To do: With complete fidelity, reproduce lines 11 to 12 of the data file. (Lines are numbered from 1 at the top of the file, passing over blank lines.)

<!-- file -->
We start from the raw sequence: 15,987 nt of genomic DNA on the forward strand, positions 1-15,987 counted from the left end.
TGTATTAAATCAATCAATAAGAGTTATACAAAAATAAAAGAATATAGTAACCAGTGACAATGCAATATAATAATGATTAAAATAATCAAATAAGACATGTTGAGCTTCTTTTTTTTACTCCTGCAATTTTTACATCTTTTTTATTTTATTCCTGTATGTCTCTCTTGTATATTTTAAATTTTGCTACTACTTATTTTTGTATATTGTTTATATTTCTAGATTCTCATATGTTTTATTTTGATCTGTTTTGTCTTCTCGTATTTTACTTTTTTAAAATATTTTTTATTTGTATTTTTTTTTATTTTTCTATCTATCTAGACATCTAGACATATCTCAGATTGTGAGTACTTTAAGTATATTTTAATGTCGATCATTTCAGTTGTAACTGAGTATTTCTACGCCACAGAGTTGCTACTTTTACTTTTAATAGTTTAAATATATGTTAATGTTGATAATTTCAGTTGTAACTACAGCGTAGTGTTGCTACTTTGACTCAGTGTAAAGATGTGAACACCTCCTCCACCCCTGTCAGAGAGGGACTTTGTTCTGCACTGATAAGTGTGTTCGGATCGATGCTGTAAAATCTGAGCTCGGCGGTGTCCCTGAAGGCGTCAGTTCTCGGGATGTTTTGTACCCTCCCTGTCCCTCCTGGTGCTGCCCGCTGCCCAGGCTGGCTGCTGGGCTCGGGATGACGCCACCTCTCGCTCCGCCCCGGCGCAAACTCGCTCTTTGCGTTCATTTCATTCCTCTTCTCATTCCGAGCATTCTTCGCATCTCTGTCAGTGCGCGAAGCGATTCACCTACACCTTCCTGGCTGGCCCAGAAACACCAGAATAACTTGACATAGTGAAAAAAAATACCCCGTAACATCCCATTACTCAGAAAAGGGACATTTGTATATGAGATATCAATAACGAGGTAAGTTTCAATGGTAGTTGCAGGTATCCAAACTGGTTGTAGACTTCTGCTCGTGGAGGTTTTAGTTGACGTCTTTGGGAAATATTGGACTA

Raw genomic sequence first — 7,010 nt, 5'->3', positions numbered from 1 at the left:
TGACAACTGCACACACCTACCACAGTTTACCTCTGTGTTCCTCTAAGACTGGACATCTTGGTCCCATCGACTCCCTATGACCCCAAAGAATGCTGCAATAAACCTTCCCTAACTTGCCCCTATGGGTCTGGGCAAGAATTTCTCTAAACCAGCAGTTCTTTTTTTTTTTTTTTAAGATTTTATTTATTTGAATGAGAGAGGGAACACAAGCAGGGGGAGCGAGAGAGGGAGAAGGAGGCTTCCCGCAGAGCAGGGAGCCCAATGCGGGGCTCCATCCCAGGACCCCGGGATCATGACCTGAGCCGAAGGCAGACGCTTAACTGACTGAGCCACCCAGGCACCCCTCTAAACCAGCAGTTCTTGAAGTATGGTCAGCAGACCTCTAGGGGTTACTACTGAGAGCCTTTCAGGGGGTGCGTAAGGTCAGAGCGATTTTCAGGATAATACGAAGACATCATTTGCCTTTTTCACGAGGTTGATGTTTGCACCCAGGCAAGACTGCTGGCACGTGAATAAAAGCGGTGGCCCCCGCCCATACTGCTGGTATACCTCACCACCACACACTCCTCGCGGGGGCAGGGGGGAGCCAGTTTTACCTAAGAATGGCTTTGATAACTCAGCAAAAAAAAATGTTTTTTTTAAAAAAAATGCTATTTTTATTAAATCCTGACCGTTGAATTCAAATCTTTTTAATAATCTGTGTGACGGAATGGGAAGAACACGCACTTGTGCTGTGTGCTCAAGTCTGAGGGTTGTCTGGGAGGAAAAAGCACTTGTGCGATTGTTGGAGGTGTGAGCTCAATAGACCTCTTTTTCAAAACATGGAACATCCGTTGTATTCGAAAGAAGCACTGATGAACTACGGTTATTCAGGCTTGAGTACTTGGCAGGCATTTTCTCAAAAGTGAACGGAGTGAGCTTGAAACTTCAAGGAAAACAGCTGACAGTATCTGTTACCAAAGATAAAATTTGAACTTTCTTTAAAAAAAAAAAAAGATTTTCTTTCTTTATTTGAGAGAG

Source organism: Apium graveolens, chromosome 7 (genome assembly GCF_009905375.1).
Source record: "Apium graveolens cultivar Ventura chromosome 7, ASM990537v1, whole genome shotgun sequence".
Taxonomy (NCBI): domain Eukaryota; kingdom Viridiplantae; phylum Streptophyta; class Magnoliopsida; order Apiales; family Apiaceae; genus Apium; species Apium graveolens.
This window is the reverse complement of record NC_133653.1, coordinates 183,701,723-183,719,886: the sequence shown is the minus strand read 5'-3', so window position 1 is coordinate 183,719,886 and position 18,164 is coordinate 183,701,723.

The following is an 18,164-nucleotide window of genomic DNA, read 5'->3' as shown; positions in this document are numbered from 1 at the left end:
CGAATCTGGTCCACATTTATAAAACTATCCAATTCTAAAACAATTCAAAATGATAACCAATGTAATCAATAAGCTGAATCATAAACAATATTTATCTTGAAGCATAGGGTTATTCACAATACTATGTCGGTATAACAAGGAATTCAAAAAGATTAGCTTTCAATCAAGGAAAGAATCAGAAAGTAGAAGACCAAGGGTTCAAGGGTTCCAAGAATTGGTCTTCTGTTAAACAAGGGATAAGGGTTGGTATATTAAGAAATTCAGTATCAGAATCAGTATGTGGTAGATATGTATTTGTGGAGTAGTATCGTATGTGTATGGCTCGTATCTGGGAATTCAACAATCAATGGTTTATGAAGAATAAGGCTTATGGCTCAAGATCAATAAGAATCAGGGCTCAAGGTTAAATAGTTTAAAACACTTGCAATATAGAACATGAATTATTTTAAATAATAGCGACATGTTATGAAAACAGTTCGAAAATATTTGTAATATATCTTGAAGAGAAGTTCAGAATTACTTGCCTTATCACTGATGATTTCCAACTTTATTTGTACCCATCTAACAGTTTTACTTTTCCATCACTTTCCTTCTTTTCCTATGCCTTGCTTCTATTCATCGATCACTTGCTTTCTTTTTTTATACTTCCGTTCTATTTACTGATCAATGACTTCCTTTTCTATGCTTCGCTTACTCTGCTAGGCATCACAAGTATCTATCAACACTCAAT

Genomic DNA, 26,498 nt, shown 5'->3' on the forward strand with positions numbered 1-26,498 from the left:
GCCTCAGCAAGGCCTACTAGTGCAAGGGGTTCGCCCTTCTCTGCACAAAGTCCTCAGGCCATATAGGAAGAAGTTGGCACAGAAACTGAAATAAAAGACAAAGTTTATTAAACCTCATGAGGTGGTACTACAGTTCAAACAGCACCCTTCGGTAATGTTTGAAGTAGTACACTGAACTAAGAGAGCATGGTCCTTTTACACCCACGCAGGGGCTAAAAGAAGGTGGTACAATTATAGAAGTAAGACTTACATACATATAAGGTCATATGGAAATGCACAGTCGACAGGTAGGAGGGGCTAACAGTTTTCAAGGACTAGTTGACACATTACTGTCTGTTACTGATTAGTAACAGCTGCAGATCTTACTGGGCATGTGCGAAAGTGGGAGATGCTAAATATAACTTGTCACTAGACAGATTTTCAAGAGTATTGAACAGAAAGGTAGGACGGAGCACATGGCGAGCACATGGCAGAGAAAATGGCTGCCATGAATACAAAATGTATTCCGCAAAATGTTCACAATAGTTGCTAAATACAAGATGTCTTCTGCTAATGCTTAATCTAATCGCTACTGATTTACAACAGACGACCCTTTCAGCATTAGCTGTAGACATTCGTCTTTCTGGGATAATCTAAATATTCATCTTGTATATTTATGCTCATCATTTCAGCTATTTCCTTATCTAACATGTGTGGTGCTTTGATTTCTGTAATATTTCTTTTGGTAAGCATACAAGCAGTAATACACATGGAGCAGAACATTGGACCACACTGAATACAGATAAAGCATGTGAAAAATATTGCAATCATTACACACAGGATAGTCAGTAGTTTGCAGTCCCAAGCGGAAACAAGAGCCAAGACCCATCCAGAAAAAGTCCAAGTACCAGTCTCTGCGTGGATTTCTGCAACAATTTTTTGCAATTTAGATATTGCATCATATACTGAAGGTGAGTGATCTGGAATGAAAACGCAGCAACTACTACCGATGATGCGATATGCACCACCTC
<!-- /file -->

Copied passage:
Genomic DNA, 26,498 nt, shown 5'->3' on the forward strand with positions numbered 1-26,498 from the left:
GCCTCAGCAAGGCCTACTAGTGCAAGGGGTTCGCCCTTCTCTGCACAAAGTCCTCAGGCCATATAGGAAGAAGTTGGCACAGAAACTGAAATAAAAGACAAAGTTTATTAAACCTCATGAGGTGGTACTACAGTTCAAACAGCACCCTTCGGTAATGTTTGAAGTAGTACACTGAACTAAGAGAGCATGGTCCTTTTACACCCACGCAGGGGCTAAAAGAAGGTGGTACAATTATAGAAGTAAGACTTACATACATATAAGGTCATATGGAAATGCACAGTCGACAGGTAGGAGGGGCTAACAGTTTTCAAGGACTAGTTGACACATTACTGTCTGTTACTGATTAGTAACAGCTGCAGATCTTACTGGGCATGTGCGAAAGTGGGAGATGCTAAATATAACTTGTCACTAGACAGATTTTCAAGAGTATTGAACAGAAAGGTAGGACGGAGCACATGGCGAGCACATGGCAGAGAAAATGGCTGCCATGAATACAAAATGTATTCCGCAAAATGTTCACAATAGTTGCTAAATACAAGATGTCTTCTGCTAATGCTTAATCTAATCGCTACTGATTTACAACAGACGACCCTTTCAGCATTAGCTGTAGACATTCGTCTTTCTGGGATAATCTAAATATTCATCTTGTATATTTATGCTCATCATTTCAGCTATTTCCTTATCTAACATGTGTGGTGCTTTGATTTCTGTAATATTTCTTTTGGTAAGCATACAAGCAGTAATACACATGGAGCAGAACATTGGACCACACTGAATACAGATAAAGCATGTGAAAAATATTGCAATCATTACACACAGGATAGTCAGTAGTTTGCAGTCCCAAGCGGAAACAAGAGCCAAGACCCATCCAGAAAAAGTCCAAGTACCAGTCTCTGCGTGGATTTCTGCAACAATTTTTTGCAATTTAGATATTGCATCATATACTGAAGGTGAGTGATCTGGAATGAAAACGCAGCAACTACTACCGATGATGCGATATGCACCACCTC